Employees — past and present — have complained about Ola CEO and co-founder Bhavish Aggarwal’s angry outbursts and punishments. They allege that he has made the Bengaluru-based startup a hostile work environment, often calling for meetings at 1 am
Imagine a tiny mistake at your job leads you to run three laps of your office. For employees at Ola this isn’t a hypothetical situation but a real one. The company, which started as a ride-sharing platform and today seeks to be the industry leader for electric vehicles, has grabbed headlines for its alleged toxic work culture.
Employees of the Bengaluru-based company have recounted to Bloomberg about founder and CEO Bhavish Aggarwal’s ruthless and abrasive behaviour at work, which has not only alienated staff but also upset board members.
Here’s a deeper look into the toxic work culture at Ola and Bhavish Aggarwal’s uber-aggressive management style.
What’s going on at Ola?
Employees — past and present — have revealed that 37-year-old Aggarwal often loses his cool at work, with them having to bear the brunt of his ire and aggression.
They told Bloomberg on condition of anonymity that Aggarwal tore up presentations because of a missing page number. In another instance, he used Punjabi epithets at staff and told teams they were useless.
If these weren’t shocking enough, executives claim that Aggarwal has also lost his cool over a sentence in a memo, a crooked paper clip and even the quality of the printing paper.
Bloomberg also reported that the CEO had asked an employee to run three laps around the several-acre-large Ola Futurefactory, all because of a shuttered entryway was kept open.
Aggarwal has been accused of unrealistic deadlines and unplanned meetings well past midnight — sometimes even at “1 am or 3 am”.
In May, a former employee told Deccan Herald that when the company was preparing for the rollout of Ola S1 series, Bhavish Aggarwal cut the deadline by two to three months. “When the company was gearing up for the rollout of Ola e-scooters after pulling ahead (the) deadline by some time, Bhavish Aggarwal further cut the deadline by two to three more months,” the employee was quoted as saying. While the top engineers were focused on delivering a strong product despite the earlier deadline, “once the deadline was cut further, we knew it cannot happen”.
Another business head, who has since departed the company told Bloomberg that Aggarwal’s expectations are like “having to run a marathon like Usain Bolt,” the world’s greatest sprinter.
There are also claims that Aggarwal doesn’t value time of people, especially those being interviewed. One of the candidates, who interviewed Ola for a chief experience officer (CXO)’s job told FactorDaily that he was made to wait for hours on the day of the scheduled appointment with Aggarwal. “At the end of the day, he didn’t even meet me,” the person said, requesting anonymity.
String of exits
Aggarwal’s belligerent attitude towards his staff is also reportedly the reason behind a string of exits from the company.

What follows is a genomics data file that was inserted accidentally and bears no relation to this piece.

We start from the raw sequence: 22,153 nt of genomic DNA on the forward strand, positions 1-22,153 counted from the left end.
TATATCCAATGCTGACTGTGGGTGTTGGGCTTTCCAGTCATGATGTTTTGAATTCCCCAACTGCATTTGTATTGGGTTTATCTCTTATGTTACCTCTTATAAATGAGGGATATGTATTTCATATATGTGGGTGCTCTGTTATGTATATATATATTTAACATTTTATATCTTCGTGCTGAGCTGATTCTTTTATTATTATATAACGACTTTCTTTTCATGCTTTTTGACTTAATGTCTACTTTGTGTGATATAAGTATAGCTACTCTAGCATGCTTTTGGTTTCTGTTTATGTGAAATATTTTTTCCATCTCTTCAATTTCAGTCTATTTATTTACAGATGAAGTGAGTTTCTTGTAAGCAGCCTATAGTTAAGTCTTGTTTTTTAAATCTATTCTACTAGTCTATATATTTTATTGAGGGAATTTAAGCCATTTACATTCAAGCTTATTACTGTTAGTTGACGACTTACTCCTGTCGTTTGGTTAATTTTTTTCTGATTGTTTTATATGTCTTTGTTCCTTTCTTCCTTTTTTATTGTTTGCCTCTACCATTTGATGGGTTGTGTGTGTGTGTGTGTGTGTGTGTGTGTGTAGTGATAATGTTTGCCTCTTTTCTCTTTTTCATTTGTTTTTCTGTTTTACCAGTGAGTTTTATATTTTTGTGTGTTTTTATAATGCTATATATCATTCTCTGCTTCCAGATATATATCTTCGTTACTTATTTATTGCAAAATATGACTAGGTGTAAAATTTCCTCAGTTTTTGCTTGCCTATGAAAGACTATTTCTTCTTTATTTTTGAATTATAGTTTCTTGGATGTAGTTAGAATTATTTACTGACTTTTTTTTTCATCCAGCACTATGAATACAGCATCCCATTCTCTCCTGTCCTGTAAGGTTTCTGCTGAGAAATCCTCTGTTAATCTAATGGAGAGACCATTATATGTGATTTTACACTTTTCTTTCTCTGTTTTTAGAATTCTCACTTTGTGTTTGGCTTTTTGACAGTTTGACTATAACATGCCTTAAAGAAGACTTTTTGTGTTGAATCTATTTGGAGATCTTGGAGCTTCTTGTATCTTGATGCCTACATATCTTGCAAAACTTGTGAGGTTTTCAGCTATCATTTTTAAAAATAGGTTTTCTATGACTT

In May, Ola Electric’s chief marketing officer, Varun Dubey quit, citing personal reasons. Prior to him, Dinesh Radhakrishnan, left the startup. These departures came after other top-level exits, including those of Ola Cars CEO Arun Sirdeshmukh, Ola CFO Swayam Saurabh, Ola Electric’s Head of Quality Assurance Joseph Thomas and Ola Chief Operating Officer Gaurav Porwal.
When asked about his management style, the CEO and founder told Bloomberg, “Not everybody is a fit for our culture.”
Defending his behaviour, Aggarwal also said “passions and emotions run high and we are not on an easy journey.”
“But I don’t want to choose an easier journey for myself or for Ola. My anger, my frustration—that’s me as a whole,” Aggarwal said.
The allegations of a toxic work culture at Ola has riled netizens, with many slamming the company and its founder.
Ex-NASSCOM official Saurabh Saha wrote in a LinkedIn post, “If this is true then Ola might be one of the most toxic places to work. Somehow, it’ll take a decade or two before Indian start-ups get what culture means. Till then the employees would be at the receiving end of such brutalities. I don’t think we, as Indians, understand the importance of respect in workplace. It’s become a breeding ground for disrespectful behaviour lately.”
Visiting professor of strategy at IIM-Sambhalpur Dr Nilesh Khare commented on Linkedin: “Leaders always have a choice — to rethink their own behaviour, beliefs and course correct or continue to feel the stress of running a low trust toxic environment.”
Another Twitter user also lamented Ola’s work culture, saying it showed a lack of empathy and humility.
Another user tagged Bhavish Aggarwal and wrote, “Read you shout and lose temper in meetings. Work atmosphere is also poor at Ola. Then you justified it by saying that the company culture is not for everyone. Please try to be less eccentric. It isn’t a sustainable style. You will only become more vulnerable and fatigued over time (sic).”
This article originally appeared on https://www.firstpost.com/ and was reproduced here with permission